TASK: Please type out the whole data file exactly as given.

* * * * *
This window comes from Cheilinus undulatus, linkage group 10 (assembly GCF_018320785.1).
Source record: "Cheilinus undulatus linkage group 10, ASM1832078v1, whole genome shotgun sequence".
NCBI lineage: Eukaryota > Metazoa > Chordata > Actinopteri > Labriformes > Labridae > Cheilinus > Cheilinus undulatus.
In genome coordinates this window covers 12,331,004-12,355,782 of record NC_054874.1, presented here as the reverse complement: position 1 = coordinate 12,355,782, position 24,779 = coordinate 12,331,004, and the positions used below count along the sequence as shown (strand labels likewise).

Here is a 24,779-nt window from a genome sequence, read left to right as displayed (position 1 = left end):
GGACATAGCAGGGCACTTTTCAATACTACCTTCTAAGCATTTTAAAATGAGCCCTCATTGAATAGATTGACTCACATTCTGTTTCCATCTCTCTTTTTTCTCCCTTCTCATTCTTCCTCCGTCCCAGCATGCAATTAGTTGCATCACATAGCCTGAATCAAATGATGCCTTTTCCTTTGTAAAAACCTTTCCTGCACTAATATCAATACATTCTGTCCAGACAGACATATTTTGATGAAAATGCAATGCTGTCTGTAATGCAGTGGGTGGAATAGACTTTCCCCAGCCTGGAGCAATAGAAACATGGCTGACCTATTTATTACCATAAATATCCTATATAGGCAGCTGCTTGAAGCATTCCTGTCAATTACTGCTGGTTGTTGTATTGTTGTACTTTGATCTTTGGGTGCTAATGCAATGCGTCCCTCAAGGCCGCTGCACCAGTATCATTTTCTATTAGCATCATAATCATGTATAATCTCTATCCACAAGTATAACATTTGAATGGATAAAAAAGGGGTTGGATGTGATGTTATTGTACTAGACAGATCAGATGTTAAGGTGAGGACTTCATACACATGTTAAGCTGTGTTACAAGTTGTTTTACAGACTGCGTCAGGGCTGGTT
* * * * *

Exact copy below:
This window comes from Cheilinus undulatus, linkage group 10 (assembly GCF_018320785.1).
Source record: "Cheilinus undulatus linkage group 10, ASM1832078v1, whole genome shotgun sequence".
NCBI lineage: Eukaryota > Metazoa > Chordata > Actinopteri > Labriformes > Labridae > Cheilinus > Cheilinus undulatus.
In genome coordinates this window covers 12,331,004-12,355,782 of record NC_054874.1, presented here as the reverse complement: position 1 = coordinate 12,355,782, position 24,779 = coordinate 12,331,004, and the positions used below count along the sequence as shown (strand labels likewise).

Here is a 24,779-nt window from a genome sequence, read left to right as displayed (position 1 = left end):
GGACATAGCAGGGCACTTTTCAATACTACCTTCTAAGCATTTTAAAATGAGCCCTCATTGAATAGATTGACTCACATTCTGTTTCCATCTCTCTTTTTTCTCCCTTCTCATTCTTCCTCCGTCCCAGCATGCAATTAGTTGCATCACATAGCCTGAATCAAATGATGCCTTTTCCTTTGTAAAAACCTTTCCTGCACTAATATCAATACATTCTGTCCAGACAGACATATTTTGATGAAAATGCAATGCTGTCTGTAATGCAGTGGGTGGAATAGACTTTCCCCAGCCTGGAGCAATAGAAACATGGCTGACCTATTTATTACCATAAATATCCTATATAGGCAGCTGCTTGAAGCATTCCTGTCAATTACTGCTGGTTGTTGTATTGTTGTACTTTGATCTTTGGGTGCTAATGCAATGCGTCCCTCAAGGCCGCTGCACCAGTATCATTTTCTATTAGCATCATAATCATGTATAATCTCTATCCACAAGTATAACATTTGAATGGATAAAAAAGGGGTTGGATGTGATGTTATTGTACTAGACAGATCAGATGTTAAGGTGAGGACTTCATACACATGTTAAGCTGTGTTACAAGTTGTTTTACAGACTGCGTCAGGGCTGGTT